7. In your opinion, the organization of our web site is:
86%  Categorized and easy to follow
14% [ 5] Could be figured out with some effort
[ ] Confusing and difficult to follow
Total 36 No reply 1
8. In your opinion, the graphic appeal of our home page is:
73%  Professionally done and contemporary in appeal
24% [ 9] Pretty good
3% [ 1] Nothing special
9. In your opinion, the placement of buttons and links, colors used, and overall page layouts are:
76%  Well-done and appealing
19% [ 7] Pretty good
3% [ 1] Nothing special
10. Please visit and rate the section topics of our web site for usefulness (please do not rate the topics on content - more content will be added to sections as we continue our project). Place a check mark in the box of your choice.
|Information is:||Very Useful||Somewhat useful||Not Useful|
|Home Page||34 (92%)||3 (8%)|
|Publications||31 (84%)||6 (16%)|
|Search Our Site||30 (88%)||4 (12%)|
|Search CES Sites||30 (86%)||5 (14%)|
|Seasonal Tips||19 (56%)||11 (33%)||3 (9%)|
|Info Request||22 (71%)||7 (26%)||2 (6%)|
|Multimedia||17 (49%)||13 (37%)||5 (14%)|
|FAQs||29 (85%)||4 (12%)||1 (3%)|
|Links||32 (94%)||2 (6%)|
|“How do I?”||36 (100%)|
11. Please write section topic ideas that are not included in our web site that you feel would be useful (e.g. a site map).
Site Map, Why preserve foods for beginners, what your extension office can do for you, what’s new page for the site, latin foods, low sugar pages, links to master gardeners, metric conversions,
12. If you found useful information, was it available in a computer format that was accessible to you? (e.g. MS PowerPoint PPT, Adobe Acrobat PDF, Macromedia Flash, and Real Media).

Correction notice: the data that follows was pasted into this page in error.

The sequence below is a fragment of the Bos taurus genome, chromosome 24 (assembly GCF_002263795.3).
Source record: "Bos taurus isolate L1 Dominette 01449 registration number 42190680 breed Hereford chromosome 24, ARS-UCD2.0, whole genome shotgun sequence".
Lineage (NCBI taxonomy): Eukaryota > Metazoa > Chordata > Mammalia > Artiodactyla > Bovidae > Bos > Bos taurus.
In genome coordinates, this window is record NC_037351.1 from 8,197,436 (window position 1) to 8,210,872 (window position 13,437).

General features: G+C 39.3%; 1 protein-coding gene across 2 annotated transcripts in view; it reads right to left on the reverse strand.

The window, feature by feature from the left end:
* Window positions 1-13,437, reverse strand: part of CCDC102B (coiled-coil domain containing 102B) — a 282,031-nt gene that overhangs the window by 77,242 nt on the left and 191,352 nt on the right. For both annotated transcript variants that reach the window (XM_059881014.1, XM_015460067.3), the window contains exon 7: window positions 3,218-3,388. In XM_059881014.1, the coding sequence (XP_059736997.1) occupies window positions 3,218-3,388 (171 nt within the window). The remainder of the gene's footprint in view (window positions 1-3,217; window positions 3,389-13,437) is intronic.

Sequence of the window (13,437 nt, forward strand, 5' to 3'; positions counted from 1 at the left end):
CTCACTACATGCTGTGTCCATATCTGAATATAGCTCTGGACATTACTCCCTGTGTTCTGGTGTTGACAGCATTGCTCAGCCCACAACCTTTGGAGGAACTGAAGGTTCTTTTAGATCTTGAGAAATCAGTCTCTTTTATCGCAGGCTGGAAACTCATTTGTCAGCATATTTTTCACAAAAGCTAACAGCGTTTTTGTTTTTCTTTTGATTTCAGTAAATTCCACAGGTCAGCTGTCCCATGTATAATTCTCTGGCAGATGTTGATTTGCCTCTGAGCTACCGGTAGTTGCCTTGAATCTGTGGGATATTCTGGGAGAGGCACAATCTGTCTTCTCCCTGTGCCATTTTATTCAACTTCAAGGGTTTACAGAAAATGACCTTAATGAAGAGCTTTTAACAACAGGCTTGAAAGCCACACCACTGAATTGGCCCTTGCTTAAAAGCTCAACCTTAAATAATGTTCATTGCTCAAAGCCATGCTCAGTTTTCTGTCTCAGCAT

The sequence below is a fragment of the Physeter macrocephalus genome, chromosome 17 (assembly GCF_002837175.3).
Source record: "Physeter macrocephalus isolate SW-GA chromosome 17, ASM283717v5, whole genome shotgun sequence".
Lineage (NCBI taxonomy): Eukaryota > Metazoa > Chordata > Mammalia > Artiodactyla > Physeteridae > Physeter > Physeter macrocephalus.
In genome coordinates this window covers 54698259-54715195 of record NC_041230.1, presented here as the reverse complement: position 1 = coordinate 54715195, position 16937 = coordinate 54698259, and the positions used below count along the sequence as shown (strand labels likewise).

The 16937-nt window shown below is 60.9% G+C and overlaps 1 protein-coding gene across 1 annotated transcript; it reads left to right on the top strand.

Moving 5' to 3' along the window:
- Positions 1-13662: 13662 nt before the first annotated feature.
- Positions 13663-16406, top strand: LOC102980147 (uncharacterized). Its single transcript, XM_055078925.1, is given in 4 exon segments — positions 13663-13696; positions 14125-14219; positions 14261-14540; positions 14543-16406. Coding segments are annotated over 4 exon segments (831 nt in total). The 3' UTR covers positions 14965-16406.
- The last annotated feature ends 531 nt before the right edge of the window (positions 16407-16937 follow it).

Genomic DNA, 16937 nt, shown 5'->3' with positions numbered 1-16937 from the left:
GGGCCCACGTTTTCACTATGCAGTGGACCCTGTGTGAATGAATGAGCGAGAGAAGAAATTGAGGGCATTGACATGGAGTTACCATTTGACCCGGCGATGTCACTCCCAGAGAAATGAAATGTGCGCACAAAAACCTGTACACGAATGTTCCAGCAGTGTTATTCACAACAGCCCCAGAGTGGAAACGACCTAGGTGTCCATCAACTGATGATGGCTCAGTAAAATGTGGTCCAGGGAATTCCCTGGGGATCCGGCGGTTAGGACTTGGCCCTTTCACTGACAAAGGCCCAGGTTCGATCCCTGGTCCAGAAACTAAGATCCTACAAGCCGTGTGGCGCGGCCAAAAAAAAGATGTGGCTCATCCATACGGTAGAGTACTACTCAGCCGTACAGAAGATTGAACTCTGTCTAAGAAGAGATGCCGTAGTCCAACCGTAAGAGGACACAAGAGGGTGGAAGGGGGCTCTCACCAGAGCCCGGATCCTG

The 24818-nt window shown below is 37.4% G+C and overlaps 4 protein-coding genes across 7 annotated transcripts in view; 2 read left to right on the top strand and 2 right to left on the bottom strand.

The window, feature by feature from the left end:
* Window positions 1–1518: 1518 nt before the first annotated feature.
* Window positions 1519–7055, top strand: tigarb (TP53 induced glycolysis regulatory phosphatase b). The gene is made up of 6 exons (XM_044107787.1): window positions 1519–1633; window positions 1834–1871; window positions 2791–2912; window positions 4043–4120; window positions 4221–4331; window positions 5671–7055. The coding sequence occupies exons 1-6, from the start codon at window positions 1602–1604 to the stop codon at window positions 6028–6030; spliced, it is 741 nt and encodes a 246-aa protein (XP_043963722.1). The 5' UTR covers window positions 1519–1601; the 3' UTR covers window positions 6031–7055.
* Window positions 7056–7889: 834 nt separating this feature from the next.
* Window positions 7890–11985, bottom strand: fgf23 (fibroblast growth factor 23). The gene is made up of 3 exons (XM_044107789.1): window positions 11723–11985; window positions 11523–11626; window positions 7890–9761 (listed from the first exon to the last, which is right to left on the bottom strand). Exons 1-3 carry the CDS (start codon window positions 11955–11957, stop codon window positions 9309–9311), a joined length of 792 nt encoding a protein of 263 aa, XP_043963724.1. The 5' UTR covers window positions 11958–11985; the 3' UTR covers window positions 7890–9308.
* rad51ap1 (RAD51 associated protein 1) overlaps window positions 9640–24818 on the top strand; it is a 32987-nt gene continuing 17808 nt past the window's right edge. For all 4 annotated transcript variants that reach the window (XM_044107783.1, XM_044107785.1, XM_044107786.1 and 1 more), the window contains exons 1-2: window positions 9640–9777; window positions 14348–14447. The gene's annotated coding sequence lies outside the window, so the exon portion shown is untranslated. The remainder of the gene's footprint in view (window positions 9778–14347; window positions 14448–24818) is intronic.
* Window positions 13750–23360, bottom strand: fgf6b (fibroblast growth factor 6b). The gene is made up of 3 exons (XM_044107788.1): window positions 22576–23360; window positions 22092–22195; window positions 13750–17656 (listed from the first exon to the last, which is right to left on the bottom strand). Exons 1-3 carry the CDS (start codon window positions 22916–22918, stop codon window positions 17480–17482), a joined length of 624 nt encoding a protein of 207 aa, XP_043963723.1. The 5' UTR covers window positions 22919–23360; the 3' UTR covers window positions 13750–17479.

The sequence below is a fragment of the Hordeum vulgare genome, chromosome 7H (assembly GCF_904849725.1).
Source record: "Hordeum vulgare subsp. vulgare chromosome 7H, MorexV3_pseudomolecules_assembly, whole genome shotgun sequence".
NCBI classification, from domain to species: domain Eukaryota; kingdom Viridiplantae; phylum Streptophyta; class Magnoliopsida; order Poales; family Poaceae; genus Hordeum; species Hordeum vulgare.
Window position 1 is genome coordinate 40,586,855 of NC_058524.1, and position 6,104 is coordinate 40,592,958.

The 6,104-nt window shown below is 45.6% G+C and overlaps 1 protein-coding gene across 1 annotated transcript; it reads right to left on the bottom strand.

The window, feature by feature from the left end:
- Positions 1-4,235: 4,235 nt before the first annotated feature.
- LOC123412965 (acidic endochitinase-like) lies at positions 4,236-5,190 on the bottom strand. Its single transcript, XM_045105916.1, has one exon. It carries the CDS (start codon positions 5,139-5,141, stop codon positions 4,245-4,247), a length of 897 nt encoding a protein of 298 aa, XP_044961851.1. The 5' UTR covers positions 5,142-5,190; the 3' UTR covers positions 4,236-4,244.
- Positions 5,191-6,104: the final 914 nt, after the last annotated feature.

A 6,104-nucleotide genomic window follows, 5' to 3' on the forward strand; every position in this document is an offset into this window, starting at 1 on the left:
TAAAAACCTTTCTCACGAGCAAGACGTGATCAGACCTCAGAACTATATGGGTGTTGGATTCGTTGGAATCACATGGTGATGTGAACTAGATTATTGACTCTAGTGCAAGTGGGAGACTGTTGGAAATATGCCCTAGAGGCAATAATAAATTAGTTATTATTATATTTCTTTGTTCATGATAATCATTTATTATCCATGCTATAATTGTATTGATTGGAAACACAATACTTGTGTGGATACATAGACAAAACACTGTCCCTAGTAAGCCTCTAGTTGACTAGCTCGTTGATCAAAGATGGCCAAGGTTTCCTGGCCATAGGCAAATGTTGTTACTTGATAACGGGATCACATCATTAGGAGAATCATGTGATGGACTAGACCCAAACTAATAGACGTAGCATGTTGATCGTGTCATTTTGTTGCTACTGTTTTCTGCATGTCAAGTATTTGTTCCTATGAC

81%  Yes
19% [ 7] Yes, but I had to or would need to download software to
make the information accessible.
[ ] No
13. In your opinion, will this web site serve educators in the area of home food preservation?
92%  Positive influence
3% [ 1] No influence (responded not enough materials yet for educ.)
[ ] Negative influence
6% [ 2] No opinion
14. In your opinion, will this web site serve consumers in the area of home food preservation?
100%  Positive influence
[ ] No influence
[ ] Negative influence
15. What sources of frustration did you encounter on the web site? Please elaborate. You may also write general comments here.
Site was too slow (2 replies), trouble with Real Media/multimedia (6 replies), overwhelming information overload.
Reviewed by Elaine D’Sa, Ph.D. and Elizabeth Andress, Ph.D., National Center for Home Food Preservation.
This material is based upon work supported by the Cooperative State Research, Education, and Extension Service, U.S. Department of Agriculture, under Agreement No. 00-51110-9762.
Permission is granted to reproduce these materials in whole or in part for educational purposes only (not for profit beyond the cost of reproduction) provided the authors and the University of Georgia receive acknowledgment and this notice is included:
Reprinted with permission of the University of Georgia. Nummer, B.A., E. L. Andress, J. A. Harrison, M. A. Harrison, and W. L. Kerr. 2002. Disseminating science-based home food preservation information on the Internet. Athens, GA: The University of Georgia, Cooperative Extension Service